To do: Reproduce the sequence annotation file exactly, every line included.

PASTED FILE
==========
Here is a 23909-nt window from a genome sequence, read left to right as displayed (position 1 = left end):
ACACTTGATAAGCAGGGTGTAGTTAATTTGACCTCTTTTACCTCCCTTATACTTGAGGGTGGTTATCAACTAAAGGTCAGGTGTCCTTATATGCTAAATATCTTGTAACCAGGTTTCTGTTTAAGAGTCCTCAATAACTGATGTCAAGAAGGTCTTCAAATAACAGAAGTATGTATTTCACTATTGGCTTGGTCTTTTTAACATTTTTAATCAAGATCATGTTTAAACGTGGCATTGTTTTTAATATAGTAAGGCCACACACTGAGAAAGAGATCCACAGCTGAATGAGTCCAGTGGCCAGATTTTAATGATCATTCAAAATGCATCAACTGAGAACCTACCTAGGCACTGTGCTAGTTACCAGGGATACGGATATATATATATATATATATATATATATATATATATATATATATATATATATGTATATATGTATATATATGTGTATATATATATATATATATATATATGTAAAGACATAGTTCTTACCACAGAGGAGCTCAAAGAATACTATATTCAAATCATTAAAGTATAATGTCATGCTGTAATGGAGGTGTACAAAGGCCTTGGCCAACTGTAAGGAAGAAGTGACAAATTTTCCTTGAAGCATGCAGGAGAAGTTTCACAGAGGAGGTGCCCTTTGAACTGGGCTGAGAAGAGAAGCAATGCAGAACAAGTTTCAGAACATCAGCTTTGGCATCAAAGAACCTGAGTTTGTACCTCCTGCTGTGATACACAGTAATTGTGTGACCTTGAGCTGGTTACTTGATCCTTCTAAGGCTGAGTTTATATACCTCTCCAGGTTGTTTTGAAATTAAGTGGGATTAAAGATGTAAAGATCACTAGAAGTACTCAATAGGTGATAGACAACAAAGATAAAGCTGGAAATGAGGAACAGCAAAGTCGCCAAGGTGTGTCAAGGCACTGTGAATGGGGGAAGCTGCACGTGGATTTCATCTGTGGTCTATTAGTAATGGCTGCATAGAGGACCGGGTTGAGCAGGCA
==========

Here is a 23909-nt window from a genome sequence, read left to right as displayed (position 1 = left end):
ACACTTGATAAGCAGGGTGTAGTTAATTTGACCTCTTTTACCTCCCTTATACTTGAGGGTGGTTATCAACTAAAGGTCAGGTGTCCTTATATGCTAAATATCTTGTAACCAGGTTTCTGTTTAAGAGTCCTCAATAACTGATGTCAAGAAGGTCTTCAAATAACAGAAGTATGTATTTCACTATTGGCTTGGTCTTTTTAACATTTTTAATCAAGATCATGTTTAAACGTGGCATTGTTTTTAATATAGTAAGGCCACACACTGAGAAAGAGATCCACAGCTGAATGAGTCCAGTGGCCAGATTTTAATGATCATTCAAAATGCATCAACTGAGAACCTACCTAGGCACTGTGCTAGTTACCAGGGATACGGATATATATATATATATATATATATATATATATATATATATATATATATATATGTATATATGTATATATATGTGTATATATATATATATATATATATATGTAAAGACATAGTTCTTACCACAGAGGAGCTCAAAGAATACTATATTCAAATCATTAAAGTATAATGTCATGCTGTAATGGAGGTGTACAAAGGCCTTGGCCAACTGTAAGGAAGAAGTGACAAATTTTCCTTGAAGCATGCAGGAGAAGTTTCACAGAGGAGGTGCCCTTTGAACTGGGCTGAGAAGAGAAGCAATGCAGAACAAGTTTCAGAACATCAGCTTTGGCATCAAAGAACCTGAGTTTGTACCTCCTGCTGTGATACACAGTAATTGTGTGACCTTGAGCTGGTTACTTGATCCTTCTAAGGCTGAGTTTATATACCTCTCCAGGTTGTTTTGAAATTAAGTGGGATTAAAGATGTAAAGATCACTAGAAGTACTCAATAGGTGATAGACAACAAAGATAAAGCTGGAAATGAGGAACAGCAAAGTCGCCAAGGTGTGTCAAGGCACTGTGAATGGGGGAAGCTGCACGTGGATTTCATCTGTGGTCTATTAGTAATGGCTGCATAGAGGACCGGGTTGAGCAGGCA